Story No. 21: Patient from New York

I am a 30-year-old woman who is supremely grateful for the quality reproductive health care and contraception I have received throughout my life. I am happily married, and my husband and I decided that we do not want to have children. Although this is widely seen as an unconventional choice for married couples, we feel strongly that it is the right choice for us, for reasons both practical and deeply personal.

We have wrestled with how best to prevent an unwanted pregnancy. I work for a nonprofit and my husband is a graduate student, so, needless to say, neither of us has much disposable income. We need birth control that won’t break the bank. I started with the birth control pill, and thanks to the Affordable Care Act (ACA), it has been free for the last several years. Still, we worried about the risk of getting pregnant at times when I might accidentally forget to take the pill or I wasn’t as disciplined about taking it at exactly the same time every day.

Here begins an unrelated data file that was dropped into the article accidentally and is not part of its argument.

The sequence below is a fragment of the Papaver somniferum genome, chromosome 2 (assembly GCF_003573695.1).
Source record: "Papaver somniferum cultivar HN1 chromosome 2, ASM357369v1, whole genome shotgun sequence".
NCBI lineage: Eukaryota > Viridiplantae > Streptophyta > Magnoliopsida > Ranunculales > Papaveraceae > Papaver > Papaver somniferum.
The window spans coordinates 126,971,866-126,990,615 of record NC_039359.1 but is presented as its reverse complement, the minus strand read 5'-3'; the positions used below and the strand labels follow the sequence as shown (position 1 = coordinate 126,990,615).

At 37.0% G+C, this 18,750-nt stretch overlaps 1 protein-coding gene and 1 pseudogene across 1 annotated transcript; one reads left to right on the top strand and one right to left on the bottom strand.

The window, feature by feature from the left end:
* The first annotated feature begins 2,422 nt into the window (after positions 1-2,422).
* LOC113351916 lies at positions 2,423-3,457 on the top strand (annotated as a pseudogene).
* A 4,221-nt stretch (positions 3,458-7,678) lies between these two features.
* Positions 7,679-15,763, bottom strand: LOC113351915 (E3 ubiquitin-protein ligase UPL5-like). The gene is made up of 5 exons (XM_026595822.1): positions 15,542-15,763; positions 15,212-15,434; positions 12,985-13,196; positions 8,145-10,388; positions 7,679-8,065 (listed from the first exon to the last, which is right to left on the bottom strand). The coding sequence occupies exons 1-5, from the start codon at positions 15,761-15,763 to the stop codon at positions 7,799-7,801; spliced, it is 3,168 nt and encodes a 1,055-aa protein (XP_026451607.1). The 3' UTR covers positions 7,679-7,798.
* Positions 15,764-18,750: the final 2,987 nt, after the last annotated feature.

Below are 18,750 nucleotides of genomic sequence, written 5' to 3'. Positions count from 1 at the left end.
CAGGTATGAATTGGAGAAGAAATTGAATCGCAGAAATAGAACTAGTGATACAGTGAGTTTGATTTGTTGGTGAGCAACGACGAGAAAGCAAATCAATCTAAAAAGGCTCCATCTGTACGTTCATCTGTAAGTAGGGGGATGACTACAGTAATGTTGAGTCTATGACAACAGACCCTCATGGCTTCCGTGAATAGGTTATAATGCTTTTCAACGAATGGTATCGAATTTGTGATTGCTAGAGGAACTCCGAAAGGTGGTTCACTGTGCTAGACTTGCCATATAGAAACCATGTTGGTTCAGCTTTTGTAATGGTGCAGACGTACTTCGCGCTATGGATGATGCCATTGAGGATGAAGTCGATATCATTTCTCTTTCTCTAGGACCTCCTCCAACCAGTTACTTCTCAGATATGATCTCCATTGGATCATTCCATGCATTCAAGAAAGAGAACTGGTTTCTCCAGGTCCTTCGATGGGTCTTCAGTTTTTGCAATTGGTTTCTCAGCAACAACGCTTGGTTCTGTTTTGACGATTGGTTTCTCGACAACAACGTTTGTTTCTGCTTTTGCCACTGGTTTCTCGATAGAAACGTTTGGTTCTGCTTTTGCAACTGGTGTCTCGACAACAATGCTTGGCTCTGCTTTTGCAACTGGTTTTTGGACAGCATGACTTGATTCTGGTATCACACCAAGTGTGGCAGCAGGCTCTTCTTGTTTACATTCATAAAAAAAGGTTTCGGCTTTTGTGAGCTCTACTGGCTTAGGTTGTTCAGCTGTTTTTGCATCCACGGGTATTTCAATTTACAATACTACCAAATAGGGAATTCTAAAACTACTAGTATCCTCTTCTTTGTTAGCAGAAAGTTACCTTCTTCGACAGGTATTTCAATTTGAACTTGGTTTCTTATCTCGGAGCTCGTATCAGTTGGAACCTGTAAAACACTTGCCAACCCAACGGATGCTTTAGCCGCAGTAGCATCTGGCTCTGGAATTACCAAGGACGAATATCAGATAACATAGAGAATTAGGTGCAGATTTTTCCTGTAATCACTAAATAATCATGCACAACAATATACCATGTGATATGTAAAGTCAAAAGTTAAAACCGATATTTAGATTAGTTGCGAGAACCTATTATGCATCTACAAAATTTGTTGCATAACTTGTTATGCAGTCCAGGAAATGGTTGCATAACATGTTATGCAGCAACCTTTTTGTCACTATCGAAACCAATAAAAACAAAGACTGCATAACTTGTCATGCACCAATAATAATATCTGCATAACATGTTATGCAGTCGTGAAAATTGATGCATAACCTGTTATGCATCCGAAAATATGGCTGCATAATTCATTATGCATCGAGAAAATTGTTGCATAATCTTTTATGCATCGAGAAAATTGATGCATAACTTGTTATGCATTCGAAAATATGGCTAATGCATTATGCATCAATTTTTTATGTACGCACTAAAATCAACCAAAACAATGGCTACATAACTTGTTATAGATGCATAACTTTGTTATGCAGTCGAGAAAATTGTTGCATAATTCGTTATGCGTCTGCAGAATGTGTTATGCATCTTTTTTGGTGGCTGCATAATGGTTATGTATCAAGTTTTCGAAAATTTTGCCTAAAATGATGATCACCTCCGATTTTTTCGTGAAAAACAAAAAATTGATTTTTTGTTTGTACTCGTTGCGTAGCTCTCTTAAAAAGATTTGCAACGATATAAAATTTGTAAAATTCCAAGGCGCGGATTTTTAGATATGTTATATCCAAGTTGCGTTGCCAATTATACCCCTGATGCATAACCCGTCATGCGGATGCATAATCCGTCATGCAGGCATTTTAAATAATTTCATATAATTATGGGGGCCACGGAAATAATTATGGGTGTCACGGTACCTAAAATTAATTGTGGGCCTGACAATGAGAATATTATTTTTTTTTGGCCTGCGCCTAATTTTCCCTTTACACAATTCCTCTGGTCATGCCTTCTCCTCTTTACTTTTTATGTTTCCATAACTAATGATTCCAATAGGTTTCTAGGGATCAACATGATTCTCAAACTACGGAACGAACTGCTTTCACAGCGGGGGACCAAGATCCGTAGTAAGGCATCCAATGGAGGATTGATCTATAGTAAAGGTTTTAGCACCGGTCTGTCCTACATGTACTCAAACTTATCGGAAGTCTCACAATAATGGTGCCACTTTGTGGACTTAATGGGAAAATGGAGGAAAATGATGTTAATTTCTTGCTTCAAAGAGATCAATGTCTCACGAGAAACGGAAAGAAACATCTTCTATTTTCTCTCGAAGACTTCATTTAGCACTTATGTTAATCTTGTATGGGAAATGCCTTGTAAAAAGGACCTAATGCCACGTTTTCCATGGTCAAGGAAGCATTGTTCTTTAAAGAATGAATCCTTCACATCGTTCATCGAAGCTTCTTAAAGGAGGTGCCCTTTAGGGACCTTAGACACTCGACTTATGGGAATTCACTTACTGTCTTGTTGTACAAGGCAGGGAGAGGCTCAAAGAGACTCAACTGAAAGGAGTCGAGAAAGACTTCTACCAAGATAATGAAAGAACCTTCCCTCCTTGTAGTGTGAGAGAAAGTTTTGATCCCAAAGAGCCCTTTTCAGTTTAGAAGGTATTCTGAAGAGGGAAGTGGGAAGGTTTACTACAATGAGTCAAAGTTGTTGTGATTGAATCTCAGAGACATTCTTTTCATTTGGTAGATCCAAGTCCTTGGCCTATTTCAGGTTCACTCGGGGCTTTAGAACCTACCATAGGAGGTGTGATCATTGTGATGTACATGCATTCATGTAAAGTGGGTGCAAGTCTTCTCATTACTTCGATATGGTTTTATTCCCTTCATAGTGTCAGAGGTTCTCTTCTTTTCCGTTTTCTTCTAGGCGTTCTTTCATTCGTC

We decided on a longer lasting approach, and I got an IUD. Again thanks to the ACA, a procedure that could have cost up to $1000 was free. Now as we plan our own future, my husband and I are worried about the future of reproductive health care in the U.S. and the restricted access to contraception and legal abortion we may have in the future. I got my IUD in the fall of 2016, and it will last for approximately five years, but I fear that the damage that may be done to reproductive rights by the new administration could have longer lasting effects. I fear that in five years the options for preventing an unwanted pregnancy will be more limited and more expensive. I fear that the choice will not even be mine at all.